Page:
But we confess every day or at least every Sunday, we might say. Yes, my brothers and sisters. We do. I thank God for that. We hear the proclamation of the Good News, that Christ our Savior has forged the way for our union with God, and we breathe the air of one forgiven, redeemed, and sustained. How good it is. And how easy it is to abide is such blessedness.
Jesus proclaimed the good news and called folks to repent and believe in the good news.
What does it mean to believe in the good news?
For the Corinthians to whom Paul wrote, it meant that they had all that they needed: they had professed Christ as Savior and confessed their sins. They were ready for the second coming of Christ, and they could turn their gaze from this worldly, fleshly mess of a life to focus on the glory to come. All is right with them, so stay the course until kingdom come–all shall be well. Paul was also writing this part of the letter to the Corinthians to try to save them from the stress of married life, not wanting to increase their anxiety so they could focus more on the Lord.
Blessed Paul would have been in good company with our American forefathers, with all his good intentions. Truly, his admonitions for husbands and wives to love one another are foundational in our marital vows for mutual respect and joy, but other words, even penned pseudonymously, have led to much harm and distress for married and unmarried alike. Paul’s maintaining the societal status quo, especially regarding slavery, failed to convey the fullness of the kin-dom of heaven that the Glory of God promises and fueled the practice to the detriment of God’s children. Perhaps even for Paul it was hard to imagine “for all.” His world, too, was Jew or Gentile, master or servant, even if he believed there was neither Jew nor Greek, master nor slave, male nor female, the practices continued.
Likewise for us.
We believe equal education is right for all, but we want the best for our kids, so we make sure we live in the right neighborhood. I know. I’ve done it, consciously and subconsciously. We are all God’s children we believe, even as we’ve watched the disparity and poverty grow, incarceration rates skyrocket, affordable housing dwindle, debt soar, addiction kill, hatred fester, and hope fade.
But we’re saved. We confess over and over again. And we’ll stay in the boat, thank you. Jesus, you go do your thing. Everyone will come to the light . . . eventually.
How’d that go for Jonah?
Yes, Jonah was long before Jesus, but he, too, was called by God. He was given a task, one he tried to avoid, but after washing back up to shore, surviving the belly of a beast, he decided to do what he’d been told. His repentance maybe wasn’t as voluntary, but he believed. He believed in God. He told the people of Nineveh that the town would be overthrown, and he knew God would do it. It had happened before. To his surprise, however, the people believed him. They repented and fasted and put sackcloth on themselves and their livestock–they went above and beyond, even ridiculously so. And God changed God’s mind. The people were saved, and we know from the story that Jonah gets mad, temper-tantrum throwing mad.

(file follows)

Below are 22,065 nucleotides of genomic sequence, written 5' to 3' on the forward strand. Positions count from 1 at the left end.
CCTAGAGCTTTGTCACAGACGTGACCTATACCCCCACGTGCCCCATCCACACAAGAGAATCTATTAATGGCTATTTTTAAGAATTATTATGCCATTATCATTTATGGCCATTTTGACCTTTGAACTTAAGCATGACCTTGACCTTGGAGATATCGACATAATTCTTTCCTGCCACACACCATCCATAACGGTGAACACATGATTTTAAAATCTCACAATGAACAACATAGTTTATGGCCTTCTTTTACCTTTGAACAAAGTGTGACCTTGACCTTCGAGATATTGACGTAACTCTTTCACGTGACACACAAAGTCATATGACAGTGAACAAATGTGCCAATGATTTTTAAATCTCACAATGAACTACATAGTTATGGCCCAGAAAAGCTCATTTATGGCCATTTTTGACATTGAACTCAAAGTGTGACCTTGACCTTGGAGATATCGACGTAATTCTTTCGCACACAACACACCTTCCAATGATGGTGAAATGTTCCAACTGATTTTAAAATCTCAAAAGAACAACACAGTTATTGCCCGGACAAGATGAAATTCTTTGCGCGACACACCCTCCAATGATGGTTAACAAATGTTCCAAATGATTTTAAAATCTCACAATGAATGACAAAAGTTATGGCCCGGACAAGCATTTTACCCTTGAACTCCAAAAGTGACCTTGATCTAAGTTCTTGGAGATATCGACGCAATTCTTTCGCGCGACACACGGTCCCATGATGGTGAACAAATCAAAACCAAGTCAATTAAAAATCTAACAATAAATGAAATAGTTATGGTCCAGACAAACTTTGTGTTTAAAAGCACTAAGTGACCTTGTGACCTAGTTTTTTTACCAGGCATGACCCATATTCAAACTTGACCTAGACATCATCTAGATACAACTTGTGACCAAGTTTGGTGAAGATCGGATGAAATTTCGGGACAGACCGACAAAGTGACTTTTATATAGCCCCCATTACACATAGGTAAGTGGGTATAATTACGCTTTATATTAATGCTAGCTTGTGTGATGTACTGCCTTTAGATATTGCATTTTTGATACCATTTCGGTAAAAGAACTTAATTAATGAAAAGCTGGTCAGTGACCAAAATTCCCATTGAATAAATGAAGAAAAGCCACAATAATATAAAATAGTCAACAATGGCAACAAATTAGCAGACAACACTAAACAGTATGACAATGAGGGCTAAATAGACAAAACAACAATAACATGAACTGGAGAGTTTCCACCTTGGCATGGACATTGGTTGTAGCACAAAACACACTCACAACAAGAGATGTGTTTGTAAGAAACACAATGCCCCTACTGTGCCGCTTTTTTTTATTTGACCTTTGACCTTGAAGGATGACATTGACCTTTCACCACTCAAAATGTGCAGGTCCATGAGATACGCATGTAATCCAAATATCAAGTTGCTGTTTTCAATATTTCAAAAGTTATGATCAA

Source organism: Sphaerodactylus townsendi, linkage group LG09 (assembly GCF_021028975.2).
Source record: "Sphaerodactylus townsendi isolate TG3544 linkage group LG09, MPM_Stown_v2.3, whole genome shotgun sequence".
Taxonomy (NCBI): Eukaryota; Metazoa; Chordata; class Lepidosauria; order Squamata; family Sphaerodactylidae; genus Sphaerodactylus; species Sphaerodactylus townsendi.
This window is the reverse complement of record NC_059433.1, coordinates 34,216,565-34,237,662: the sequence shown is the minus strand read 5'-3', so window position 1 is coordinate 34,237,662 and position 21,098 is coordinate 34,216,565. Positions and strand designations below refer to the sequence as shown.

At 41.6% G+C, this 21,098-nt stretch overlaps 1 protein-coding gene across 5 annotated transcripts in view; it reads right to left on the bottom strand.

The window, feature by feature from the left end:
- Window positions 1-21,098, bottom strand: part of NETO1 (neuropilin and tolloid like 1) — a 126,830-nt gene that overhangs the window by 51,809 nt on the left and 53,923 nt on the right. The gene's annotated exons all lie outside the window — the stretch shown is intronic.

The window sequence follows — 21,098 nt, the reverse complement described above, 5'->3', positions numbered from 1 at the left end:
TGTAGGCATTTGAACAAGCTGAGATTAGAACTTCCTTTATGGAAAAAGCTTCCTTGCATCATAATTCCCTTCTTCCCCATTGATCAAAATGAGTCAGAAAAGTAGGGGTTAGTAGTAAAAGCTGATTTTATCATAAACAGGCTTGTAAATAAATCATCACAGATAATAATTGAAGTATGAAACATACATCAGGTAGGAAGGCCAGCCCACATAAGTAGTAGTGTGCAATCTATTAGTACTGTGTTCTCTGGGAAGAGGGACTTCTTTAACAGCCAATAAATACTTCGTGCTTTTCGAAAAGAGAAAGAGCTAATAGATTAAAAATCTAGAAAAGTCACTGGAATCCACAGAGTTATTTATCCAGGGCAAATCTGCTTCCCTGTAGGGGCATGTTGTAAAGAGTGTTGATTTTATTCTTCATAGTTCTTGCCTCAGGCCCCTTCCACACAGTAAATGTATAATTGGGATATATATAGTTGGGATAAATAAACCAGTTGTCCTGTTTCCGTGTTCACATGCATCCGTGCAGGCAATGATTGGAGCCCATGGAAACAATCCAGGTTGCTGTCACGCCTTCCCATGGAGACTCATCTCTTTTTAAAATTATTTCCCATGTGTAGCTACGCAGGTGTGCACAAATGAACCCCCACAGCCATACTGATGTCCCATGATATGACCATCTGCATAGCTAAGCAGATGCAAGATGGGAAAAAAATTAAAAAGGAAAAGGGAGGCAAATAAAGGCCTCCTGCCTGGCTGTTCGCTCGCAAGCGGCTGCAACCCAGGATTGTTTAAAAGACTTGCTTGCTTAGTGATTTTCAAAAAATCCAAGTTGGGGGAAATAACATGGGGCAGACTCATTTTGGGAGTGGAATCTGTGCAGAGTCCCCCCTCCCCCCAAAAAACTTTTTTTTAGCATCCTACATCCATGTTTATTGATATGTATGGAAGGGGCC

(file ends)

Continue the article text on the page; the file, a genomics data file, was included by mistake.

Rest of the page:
The people had heeded his prophecy. Isn’t that a good thing? For the people who believed in a merciful God, yes. For Jonah who knew a mighty God, one prone to wrath and vengeance, not so much. Why hadn’t his people been spared? Why was he made to look a fool?
When we believe in the kin-dom of heaven, it’s important to remember who is the head of that kin-dom, who sits in the throne of Glory everlasting, whose will it is we seek to serve in unity. It’s not our will, but Thine be done, yes? When we acknowledge our sins and turn our lives to live in accord with God’s, we surrender our independence to a dependence upon a will for the Greatest Good, one we cannot fully comprehend, one that would allow us to choose to deny this Good in favor of evil because it means we have free will to choose to believe the good news, to follow the kin-dom of heaven, to choose Love with fullness of being.
For the people of Nineveh, the stakes were high, and they had mere days to correct the error of their ways. For Jesus, according to Mark, there was no time to waste. What about for us, for US? Now that we have a new administration, are things truly different? Can we sit back now in our homes and wait and watch for all to be well?
Does the lion lay with the lamb? Are the orphan, the widow, and the stranger provided for? Has sorrow ceased and joy prevailed? Time may have been fulfilled in the moment of God dwelling on Earth, but our work is unfinished. If we believe that the kin-dom of God has come near, then we need to act like it, repent of the many ways it is not in action, and believe that we have a part in realizing the Good News for others–not for our own glory or comfort but for God’s will to be done. There’s much unfinished work yet to do for all who follow Jesus.